Spectacled Eiders, Snowy Owls, Bar-Tailed Godwits are just a few of the birds that call Alaska and the Arctic home at least for the summer. Tons of insects and open habitat are the perfect place for their new hatchlings. It’s only a flight away. For some birds it quite a journey……
Spectacled Eiders, Frontier Scientists first bird story is a unique one. Scientist, Margaret Peterson was determined to find out where the Spectacled Eiders migrated to during the winter months. Peterson used satellite technology early on to try to track the Eiders. Unfortunately the battery life on the transmitters wasn’t that long in the 1990′s, about 4-6 months. But finally, one transmitter beeped out a signal that they were able to follow. And to their surprise…, well, watch the video.
Bar-tailed Godwit: In North America, this large (males 250-350 g, females 300-500g) shorebird is only commonly found in western and northern Alaska during the summer (where it breeds) and fall. In fall, it stages in spectacular concentrations along the coast of the Yukon-Kukskokwim Delta and further south on the Alaska Peninsula before departing on the longest non-stop migration known for any shorebird species, across the Pacific Ocean down to New Zealand and southeast Australia.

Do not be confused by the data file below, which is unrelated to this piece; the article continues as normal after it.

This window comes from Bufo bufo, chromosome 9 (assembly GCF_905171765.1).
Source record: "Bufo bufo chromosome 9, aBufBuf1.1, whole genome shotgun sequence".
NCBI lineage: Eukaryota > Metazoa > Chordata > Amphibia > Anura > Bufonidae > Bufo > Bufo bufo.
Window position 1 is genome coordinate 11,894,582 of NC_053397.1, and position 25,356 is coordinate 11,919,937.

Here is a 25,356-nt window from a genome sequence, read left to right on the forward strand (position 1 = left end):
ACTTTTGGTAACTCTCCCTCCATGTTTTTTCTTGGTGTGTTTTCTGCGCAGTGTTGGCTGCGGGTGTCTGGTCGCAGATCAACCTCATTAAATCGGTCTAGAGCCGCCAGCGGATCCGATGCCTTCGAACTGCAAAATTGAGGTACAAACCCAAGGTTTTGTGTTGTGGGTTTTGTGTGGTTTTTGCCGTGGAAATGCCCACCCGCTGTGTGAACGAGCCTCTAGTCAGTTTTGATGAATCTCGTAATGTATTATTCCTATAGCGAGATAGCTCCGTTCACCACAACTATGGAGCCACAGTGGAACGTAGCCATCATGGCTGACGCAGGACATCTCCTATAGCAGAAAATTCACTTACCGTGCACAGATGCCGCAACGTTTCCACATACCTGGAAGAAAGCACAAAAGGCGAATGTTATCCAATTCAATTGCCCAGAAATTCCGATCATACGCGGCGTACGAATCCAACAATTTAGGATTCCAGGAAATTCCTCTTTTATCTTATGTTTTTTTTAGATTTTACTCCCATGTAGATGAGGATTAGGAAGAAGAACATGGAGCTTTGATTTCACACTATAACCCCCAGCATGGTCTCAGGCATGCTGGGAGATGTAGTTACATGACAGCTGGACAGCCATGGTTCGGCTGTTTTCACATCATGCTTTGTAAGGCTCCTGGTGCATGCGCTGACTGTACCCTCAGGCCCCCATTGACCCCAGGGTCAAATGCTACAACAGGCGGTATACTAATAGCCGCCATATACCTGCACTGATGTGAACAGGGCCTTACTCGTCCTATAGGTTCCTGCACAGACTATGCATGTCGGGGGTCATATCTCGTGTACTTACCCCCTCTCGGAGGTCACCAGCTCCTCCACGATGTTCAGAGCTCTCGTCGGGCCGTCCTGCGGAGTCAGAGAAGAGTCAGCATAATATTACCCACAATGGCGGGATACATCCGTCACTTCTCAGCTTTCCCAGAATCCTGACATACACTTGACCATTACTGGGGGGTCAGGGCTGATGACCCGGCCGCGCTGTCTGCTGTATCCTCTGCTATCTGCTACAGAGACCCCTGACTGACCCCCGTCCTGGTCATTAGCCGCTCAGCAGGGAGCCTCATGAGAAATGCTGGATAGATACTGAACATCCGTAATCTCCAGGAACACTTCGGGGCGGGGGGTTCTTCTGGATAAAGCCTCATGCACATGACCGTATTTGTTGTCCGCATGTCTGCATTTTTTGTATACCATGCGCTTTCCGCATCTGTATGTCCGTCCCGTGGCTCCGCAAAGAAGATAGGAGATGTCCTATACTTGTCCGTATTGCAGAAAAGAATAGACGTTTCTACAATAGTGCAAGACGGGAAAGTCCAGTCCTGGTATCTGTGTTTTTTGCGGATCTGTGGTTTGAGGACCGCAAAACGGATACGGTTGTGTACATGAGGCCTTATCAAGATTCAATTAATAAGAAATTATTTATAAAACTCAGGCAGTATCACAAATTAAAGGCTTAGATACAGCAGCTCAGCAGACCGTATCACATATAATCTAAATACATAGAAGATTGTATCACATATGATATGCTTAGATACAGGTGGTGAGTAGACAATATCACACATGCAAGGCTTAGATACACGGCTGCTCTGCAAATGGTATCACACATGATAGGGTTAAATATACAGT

Up to five subspecies of Bar-tailed Godwits (Limosa lapponica) are recognized, breeding from northern Norway to western and northern Alaska.
✧Wind-aided birds on their way north (Ned Rozell) Arctic Birds
✧The longest non-stop migratory flight (Liz O’Connell) Arctic Birds
✧Satellite Tracking Helps Russian Tanker Navigate Critical Sea Duck Habitat (Matthew Sexson & Paul Laustsen) Arctic Birds, Satellites
✧Fast Food, Golden Truck and Admirers Lure Snowy Owl to Burns, Oregon? (Liz O’Connell) Arctic Birds
✧Alaska creatures without us (Ned Rozell) Conservation
✧A far-off place, all for the birds (Ned Rozell) Arctic Birds
✧Guillemots, and the edge of the ice (Laura Nielsen) Arctic Birds, Conservation, Sea Ice
✧Dust on the Sun’s mirror (Laura Nielsen) Climate Change
Arctic’s Amazing Birds project